which
can recognize a maze remapped to be skewed at a 90-degree angle - though
this
may seem to be a minor differentiation.
Markley dismisses symmetry theory on p. 489 by casting it as relevatory
- the
means to unmask Plato's hidden higher reality of form.  While I squirm
at the
"harmonic convergence" air of certain discussions of math, I
do not
appreciate Markley's presentation of information theory as fancified
double-entry bookkeeping, a typical ploy in Marxist critiques of
technology.
Yet this may explain his fascination with boundary logic, which
obliterates
the distinction by which binary notation makes any sense.  Commentators
can
go on blissfully ignoring what group theorists call "cycling"
in this
process, and continue to insist that computers essentialize the whole
world
into a collection of ones and zeros.  Then again, maybe what people are
shying away from here is the fact that the animated visualization
required to
differentiate 00001, 00010, 00100, 01000 and 10000 has no linguistic
counterpart.
Is it merely the utopian overtones of modeling cyberspace in terms of a
minimum of two users that's being rejected here?  Or is it the inertia
borne
of the overriding solipsism in philosophical history?  Is that why
Markley
and Porush neglect Arbib's definition of "merged horizons"? 
Or are they
reluctant to admit that as soon as a baby develops the pointing
mechanism,
that infant enters into a nonverbal interplay in which "there is no
there
there" after all, just a coordination of otherwise disjoint
perceptions?  Can
feminist constructs of experience and interpretation - especially visual
-
make room for a two-person unit of analysis?  Or are the existing
Marxist and
Freudian critiques possible with an object/subject duality convenient
enough
to outweigh the corollary endorsement of philosophical solipsism?
Is Porush brushing aside the nest of complications in the
Jaynes/Havelock/McLuhan studies of the oral and the written among the
Ancients, as he counters text-based Jews and logos-oriented Christians?
Haven't both traditions been influenced by Hellenistic and other pagan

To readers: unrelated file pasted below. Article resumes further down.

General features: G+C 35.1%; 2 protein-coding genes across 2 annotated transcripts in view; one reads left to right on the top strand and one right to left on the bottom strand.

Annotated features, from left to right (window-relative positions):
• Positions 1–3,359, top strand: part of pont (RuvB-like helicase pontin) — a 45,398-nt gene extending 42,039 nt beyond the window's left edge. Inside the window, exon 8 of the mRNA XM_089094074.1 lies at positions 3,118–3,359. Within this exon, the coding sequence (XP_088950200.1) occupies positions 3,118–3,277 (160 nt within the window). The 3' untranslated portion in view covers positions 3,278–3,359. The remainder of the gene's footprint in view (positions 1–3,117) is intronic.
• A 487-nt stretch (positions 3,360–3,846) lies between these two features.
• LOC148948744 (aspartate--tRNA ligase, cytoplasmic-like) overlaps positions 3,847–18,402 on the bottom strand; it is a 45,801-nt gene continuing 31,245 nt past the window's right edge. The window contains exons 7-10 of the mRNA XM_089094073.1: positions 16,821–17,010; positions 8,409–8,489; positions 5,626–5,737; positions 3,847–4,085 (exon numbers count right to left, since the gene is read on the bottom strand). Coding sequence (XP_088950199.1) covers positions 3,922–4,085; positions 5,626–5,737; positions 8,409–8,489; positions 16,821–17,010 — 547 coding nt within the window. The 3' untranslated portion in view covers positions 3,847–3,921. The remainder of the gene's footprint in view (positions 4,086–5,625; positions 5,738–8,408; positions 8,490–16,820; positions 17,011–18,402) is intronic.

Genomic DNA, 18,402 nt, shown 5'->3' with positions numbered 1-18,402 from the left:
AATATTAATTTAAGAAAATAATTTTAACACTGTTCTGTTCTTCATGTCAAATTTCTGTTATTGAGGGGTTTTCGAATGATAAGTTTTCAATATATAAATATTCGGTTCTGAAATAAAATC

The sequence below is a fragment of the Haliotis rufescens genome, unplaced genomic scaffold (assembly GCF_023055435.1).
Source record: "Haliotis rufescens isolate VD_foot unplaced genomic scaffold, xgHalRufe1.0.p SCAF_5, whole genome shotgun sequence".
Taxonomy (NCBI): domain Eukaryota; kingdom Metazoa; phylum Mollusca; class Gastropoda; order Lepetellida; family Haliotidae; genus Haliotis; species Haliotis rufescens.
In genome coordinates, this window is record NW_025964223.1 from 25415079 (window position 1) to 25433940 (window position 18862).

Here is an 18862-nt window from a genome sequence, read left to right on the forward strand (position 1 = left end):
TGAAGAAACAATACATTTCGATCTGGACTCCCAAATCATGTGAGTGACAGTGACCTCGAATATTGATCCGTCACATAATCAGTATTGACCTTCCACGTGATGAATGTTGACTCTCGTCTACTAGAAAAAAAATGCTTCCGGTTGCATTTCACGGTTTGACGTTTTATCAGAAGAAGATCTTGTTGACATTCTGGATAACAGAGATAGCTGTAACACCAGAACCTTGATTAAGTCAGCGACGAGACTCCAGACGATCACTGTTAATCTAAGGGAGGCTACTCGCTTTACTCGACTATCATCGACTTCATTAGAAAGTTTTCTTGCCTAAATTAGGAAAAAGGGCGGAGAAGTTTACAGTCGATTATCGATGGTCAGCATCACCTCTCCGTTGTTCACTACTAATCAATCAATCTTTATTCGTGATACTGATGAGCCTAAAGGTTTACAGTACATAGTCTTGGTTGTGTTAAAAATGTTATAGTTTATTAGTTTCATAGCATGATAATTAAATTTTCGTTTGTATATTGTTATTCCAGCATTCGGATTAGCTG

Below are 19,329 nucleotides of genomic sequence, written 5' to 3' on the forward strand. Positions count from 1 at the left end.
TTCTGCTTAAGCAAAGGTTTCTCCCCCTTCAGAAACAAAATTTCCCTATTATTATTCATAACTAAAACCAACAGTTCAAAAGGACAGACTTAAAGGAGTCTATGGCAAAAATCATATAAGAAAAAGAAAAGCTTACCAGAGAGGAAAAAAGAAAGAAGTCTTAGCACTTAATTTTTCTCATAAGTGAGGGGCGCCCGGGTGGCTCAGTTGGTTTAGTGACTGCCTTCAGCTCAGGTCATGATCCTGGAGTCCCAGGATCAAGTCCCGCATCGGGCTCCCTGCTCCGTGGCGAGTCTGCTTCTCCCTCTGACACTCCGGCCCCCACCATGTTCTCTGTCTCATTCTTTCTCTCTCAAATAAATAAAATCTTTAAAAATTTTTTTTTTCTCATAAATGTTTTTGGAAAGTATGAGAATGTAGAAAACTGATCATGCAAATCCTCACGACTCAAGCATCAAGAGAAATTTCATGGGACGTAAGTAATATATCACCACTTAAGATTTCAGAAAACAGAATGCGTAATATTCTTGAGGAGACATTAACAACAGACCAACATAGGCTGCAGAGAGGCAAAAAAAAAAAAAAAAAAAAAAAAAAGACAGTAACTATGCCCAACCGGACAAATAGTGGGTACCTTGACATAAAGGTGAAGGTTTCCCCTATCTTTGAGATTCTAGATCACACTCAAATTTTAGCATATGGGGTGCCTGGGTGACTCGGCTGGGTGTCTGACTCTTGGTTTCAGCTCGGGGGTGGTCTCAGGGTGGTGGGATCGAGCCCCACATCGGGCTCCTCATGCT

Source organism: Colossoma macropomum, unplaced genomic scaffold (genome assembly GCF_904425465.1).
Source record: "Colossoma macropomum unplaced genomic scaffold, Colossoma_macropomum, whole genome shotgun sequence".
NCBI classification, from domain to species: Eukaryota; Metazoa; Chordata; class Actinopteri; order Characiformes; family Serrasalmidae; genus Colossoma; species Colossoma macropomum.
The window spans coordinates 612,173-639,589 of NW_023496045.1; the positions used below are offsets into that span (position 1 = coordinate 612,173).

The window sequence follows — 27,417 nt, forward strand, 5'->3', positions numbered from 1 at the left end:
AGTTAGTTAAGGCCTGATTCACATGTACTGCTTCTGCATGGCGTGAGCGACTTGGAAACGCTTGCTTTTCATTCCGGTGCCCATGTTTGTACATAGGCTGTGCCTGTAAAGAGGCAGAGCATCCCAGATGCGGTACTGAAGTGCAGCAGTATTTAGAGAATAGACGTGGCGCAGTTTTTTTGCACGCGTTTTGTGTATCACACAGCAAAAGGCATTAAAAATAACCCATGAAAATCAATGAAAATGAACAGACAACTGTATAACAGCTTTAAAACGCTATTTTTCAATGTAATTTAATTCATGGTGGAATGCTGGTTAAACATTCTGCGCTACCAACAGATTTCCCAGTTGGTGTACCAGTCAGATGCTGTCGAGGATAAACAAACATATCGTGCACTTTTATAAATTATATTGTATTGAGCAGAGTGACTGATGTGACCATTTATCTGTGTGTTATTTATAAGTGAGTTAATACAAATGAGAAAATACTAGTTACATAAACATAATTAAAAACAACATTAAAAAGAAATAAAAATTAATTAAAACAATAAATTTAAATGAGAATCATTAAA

practices, more than either group would like to admit?  Don't we wind up
with
a picture of Jews as those who don't argue face to face?  More
seriously,
doesn't this presentation collapse Western history in a way to
naturalize
Greco-Roman linguistic practices to the point where they are beyond not
only
question but mention?  (Julian Jaynes' arguments regarding the
hemispheres
have been oversimplified in the past almost two decades:  they were not
purely biological explanations.  In that sense "alphabetic
consciousness" to
him would be a redundancy.)
Which brings me to the last (sigh of relief) stray moment of wondering:
Chuck Dyke's claim on p. 576 that "We have seen the
pictures..."  What does
this imply?  Now were done with pictures, and can go on to more
important
things which cannot involve looking at pictures?  To ask a heavily
generalized rhetorical question, if a picture demands you momentarily
check
your brain, what does this metaphor imply?  Another little death - as
sneezes, naps and orgasms were once thought to be?  Is the problem our
bodies
or relationship with our physical senses, or in the overdramatization
of
visual/haptic perception as "erotic" in the commonest sense of
the term?
Is the introduction of an equation of the real (physical) and the
irrational
on p. 548 just a reiteration of the underlying assumptions which have
always
cast the lot of the female in with the madman?  Doesn't an endorsement
of
this network of assumptions urge us to be anti-science as a point of
honor, a
position some feminists prescribe?
Feel free to take up whatever strikes your fancy- JSK
=========================================================================
Date:         Tue, 22 Nov 1994 14:27:16 EST
Reply-To:     "Society for Literature and Science - philos.,
tech.,
cyber discussion" 

Sender:       "Society for Literature and Science - philos.,
tech.,
cyber discussion" 

From:         Sandy Stephan 
Organization: Youngstown State University
Subject:      CAll for Papers
CALL FOR PAPERS
Midwest Modern Language Association--1995 Conference
Session on Science and Literature
Paers are invited fopr the 1995 M/MLA session on Science and  
Literature.
The session topic will be--
"The Man in the Grey Tweed Suit":
Representations of Science and Scientist
as Patterns of Patriarchal Authority in
Literature, Film, and/or Popular Culture.
For more detailed information, and to submit proposals for papers,
please con
tact the 1995 Session Chair,
Sandra W. Stephan
English Department
Youngstown State University
Youngstown, Ohio 44555
(216) 742-3414
=========================================================================
Date:         Tue, 22 Nov 1994 14:55:54 -0500
Reply-To:     "Society for Literature and Science - philos.,
tech.,
cyber discussion" 

Sender:       "Society for Literature and Science - philos.,
tech.,
cyber discussion" 

From:         "David H. Porush" 

Subject:      Re: CAll for Papers
In-Reply-To:  Sandy Stephan  "CAll for Papers" (Nov 22,
2:27pm)
Sorry to clog up your mailboxes in this holiday season
when you're probably gonna have an overload of mail
to look at anyway, but here is a Conference Announcement
that may be obliquely interesting to some of you. But if
you know of any colleagues or discussion lists or BBs or
friends who might be interested, please pass it along.